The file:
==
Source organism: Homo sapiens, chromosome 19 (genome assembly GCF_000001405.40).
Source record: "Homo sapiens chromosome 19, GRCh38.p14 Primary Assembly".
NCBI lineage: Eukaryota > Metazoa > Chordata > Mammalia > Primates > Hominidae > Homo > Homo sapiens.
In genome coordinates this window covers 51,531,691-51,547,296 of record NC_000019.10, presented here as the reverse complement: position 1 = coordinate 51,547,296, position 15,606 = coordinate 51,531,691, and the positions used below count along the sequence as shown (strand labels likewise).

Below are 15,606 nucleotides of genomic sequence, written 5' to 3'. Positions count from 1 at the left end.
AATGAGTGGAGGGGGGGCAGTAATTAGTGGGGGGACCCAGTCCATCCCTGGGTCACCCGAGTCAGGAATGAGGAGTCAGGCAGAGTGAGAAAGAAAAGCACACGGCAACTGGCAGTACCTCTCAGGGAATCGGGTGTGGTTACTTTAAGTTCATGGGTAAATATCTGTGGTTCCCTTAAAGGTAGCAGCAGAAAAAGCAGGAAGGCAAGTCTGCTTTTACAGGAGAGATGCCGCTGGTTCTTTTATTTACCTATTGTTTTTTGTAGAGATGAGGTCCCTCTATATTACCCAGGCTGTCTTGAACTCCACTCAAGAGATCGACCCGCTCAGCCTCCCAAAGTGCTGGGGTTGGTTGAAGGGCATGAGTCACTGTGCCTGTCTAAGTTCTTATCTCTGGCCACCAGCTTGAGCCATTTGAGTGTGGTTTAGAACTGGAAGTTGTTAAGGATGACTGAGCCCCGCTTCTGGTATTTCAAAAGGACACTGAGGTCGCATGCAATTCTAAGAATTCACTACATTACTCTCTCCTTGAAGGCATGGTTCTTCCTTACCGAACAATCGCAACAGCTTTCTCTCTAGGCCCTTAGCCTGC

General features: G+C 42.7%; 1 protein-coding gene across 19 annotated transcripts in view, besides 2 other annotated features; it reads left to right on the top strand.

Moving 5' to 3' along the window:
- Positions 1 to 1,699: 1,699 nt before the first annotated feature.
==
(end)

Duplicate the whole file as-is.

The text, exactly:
Source organism: Homo sapiens, chromosome 19 (genome assembly GCF_000001405.40).
Source record: "Homo sapiens chromosome 19, GRCh38.p14 Primary Assembly".
NCBI lineage: Eukaryota > Metazoa > Chordata > Mammalia > Primates > Hominidae > Homo > Homo sapiens.
In genome coordinates this window covers 51,531,691-51,547,296 of record NC_000019.10, presented here as the reverse complement: position 1 = coordinate 51,547,296, position 15,606 = coordinate 51,531,691, and the positions used below count along the sequence as shown (strand labels likewise).

Below are 15,606 nucleotides of genomic sequence, written 5' to 3'. Positions count from 1 at the left end.
AATGAGTGGAGGGGGGGCAGTAATTAGTGGGGGGACCCAGTCCATCCCTGGGTCACCCGAGTCAGGAATGAGGAGTCAGGCAGAGTGAGAAAGAAAAGCACACGGCAACTGGCAGTACCTCTCAGGGAATCGGGTGTGGTTACTTTAAGTTCATGGGTAAATATCTGTGGTTCCCTTAAAGGTAGCAGCAGAAAAAGCAGGAAGGCAAGTCTGCTTTTACAGGAGAGATGCCGCTGGTTCTTTTATTTACCTATTGTTTTTTGTAGAGATGAGGTCCCTCTATATTACCCAGGCTGTCTTGAACTCCACTCAAGAGATCGACCCGCTCAGCCTCCCAAAGTGCTGGGGTTGGTTGAAGGGCATGAGTCACTGTGCCTGTCTAAGTTCTTATCTCTGGCCACCAGCTTGAGCCATTTGAGTGTGGTTTAGAACTGGAAGTTGTTAAGGATGACTGAGCCCCGCTTCTGGTATTTCAAAAGGACACTGAGGTCGCATGCAATTCTAAGAATTCACTACATTACTCTCTCCTTGAAGGCATGGTTCTTCCTTACCGAACAATCGCAACAGCTTTCTCTCTAGGCCCTTAGCCTGC

General features: G+C 42.7%; 1 protein-coding gene across 19 annotated transcripts in view, besides 2 other annotated features; it reads left to right on the top strand.

Moving 5' to 3' along the window:
- Positions 1 to 1,699: 1,699 nt before the first annotated feature.